She has partnered with some of the biggest international brands, she founded a school in her home town, she has graced magazine covers and she earned an honorary doctorate. At 83 years old, Dr Esther Mahlangu continues to prove her creative brilliance and is indeed a national treasure. 

Here are four notable things about Dr Esther that makes us proud to be South African:

An art veteran

Dr Esther learned traditional Ndebele wall painting and beadwork as a child. According to SA History, she became an expert in painting murals as a teenager, using a widening range of paint colours that emerged in the 1940s.

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In 1989, she travelled to France to create murals for an exhibition of international contemporary art, the Magiciens de la Terre (‘Magicians of the World’), says the article.

Pays it forward

Dr Esther started an art school in the backyard of her home in Mpumalanga with the goal of preserving her cultural heritage. According to this article, the school is self-funded and she mentors young artists in the traditional style of Ndebele design in painting straight lines, freehand and without sketches.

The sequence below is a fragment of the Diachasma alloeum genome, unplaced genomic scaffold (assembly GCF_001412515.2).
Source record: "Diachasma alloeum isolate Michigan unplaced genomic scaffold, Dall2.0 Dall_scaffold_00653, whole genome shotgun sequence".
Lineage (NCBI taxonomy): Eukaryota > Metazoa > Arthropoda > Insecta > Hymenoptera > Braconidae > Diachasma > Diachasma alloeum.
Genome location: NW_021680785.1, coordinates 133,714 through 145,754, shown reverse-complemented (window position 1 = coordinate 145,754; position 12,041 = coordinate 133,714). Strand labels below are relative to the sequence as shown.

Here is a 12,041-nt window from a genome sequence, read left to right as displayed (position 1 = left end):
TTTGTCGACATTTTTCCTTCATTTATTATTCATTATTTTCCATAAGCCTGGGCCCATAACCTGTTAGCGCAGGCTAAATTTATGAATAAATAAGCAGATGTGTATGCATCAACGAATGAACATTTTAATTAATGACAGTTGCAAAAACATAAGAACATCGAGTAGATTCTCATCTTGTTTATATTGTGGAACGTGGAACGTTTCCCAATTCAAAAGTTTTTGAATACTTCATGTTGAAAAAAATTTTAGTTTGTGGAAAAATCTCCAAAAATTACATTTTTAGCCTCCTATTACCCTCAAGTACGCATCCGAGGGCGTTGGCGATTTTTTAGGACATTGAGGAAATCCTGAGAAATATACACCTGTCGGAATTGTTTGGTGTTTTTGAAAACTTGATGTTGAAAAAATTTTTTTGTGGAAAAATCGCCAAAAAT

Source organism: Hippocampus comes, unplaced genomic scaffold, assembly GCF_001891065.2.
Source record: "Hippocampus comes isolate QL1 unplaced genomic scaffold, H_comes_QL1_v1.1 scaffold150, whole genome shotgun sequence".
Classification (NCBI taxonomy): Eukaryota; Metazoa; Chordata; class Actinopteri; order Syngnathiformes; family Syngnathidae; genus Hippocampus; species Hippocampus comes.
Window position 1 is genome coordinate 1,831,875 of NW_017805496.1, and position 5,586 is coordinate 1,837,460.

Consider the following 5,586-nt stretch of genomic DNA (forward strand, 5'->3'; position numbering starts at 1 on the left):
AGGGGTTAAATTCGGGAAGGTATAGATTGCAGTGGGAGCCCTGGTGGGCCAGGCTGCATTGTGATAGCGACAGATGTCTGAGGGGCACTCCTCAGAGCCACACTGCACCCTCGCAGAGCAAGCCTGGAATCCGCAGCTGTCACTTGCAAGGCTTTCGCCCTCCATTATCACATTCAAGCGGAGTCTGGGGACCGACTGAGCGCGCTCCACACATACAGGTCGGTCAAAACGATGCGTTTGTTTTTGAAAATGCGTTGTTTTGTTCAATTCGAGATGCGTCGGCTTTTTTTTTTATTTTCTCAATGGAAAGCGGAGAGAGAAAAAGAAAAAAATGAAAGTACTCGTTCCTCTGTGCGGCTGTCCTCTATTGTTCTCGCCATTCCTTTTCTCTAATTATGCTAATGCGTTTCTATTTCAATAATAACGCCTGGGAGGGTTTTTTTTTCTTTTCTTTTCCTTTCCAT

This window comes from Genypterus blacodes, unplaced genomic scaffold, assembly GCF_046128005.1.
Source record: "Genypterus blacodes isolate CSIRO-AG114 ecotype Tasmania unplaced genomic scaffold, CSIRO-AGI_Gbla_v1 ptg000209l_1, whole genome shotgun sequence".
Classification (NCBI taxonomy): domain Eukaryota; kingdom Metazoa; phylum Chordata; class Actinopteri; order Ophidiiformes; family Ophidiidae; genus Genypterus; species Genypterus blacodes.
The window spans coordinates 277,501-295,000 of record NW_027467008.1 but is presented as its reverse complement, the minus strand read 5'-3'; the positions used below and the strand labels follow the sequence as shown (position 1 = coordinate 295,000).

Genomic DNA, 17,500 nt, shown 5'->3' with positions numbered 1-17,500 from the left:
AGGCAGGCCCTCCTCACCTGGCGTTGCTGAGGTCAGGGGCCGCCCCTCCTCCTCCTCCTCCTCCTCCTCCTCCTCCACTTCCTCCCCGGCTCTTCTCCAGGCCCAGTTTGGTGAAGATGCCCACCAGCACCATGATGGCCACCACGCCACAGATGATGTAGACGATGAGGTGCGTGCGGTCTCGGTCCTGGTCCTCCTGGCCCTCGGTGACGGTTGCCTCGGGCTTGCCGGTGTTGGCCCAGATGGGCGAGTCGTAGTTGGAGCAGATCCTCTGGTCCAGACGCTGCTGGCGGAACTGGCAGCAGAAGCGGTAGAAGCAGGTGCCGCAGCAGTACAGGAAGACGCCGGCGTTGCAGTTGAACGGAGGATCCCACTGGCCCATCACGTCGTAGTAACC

Making history

Dr Esther was the first person to transfer the traditional Ndebele style of mural painting to canvas, according to SA History. Wheels24 reported that 26 years ago, she was the first woman to create artwork on a BMW 525i Sedan – and was commissioned once again by the BMW Group to refine a BMW 7 Series. 

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Grand honours

In April, Dr Esther was conferred with an honorary doctorate from the University of Johannesburg for her legacy as a cultural entrepreneur and educator, City Press reported. The article notes that she received recognition for her artistic flair and striking Ndebele patterns.

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Before this, in 2006, Dr Esther was honoured with a Presidential award – The Order of Ikhamanga in silver – for her “Excellent contribution to the development of the indigenous Ndebele arts”. According to the Presidency, she has promoted the Ndebele culture with integrity and sensitivity, and subsequently carved out a rich career in art.

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Now, at 83 years old, Dr Esther Mahlangu continues to be South Africa's pride.

There are many but we need more women and men preserving our heritage and traditions.

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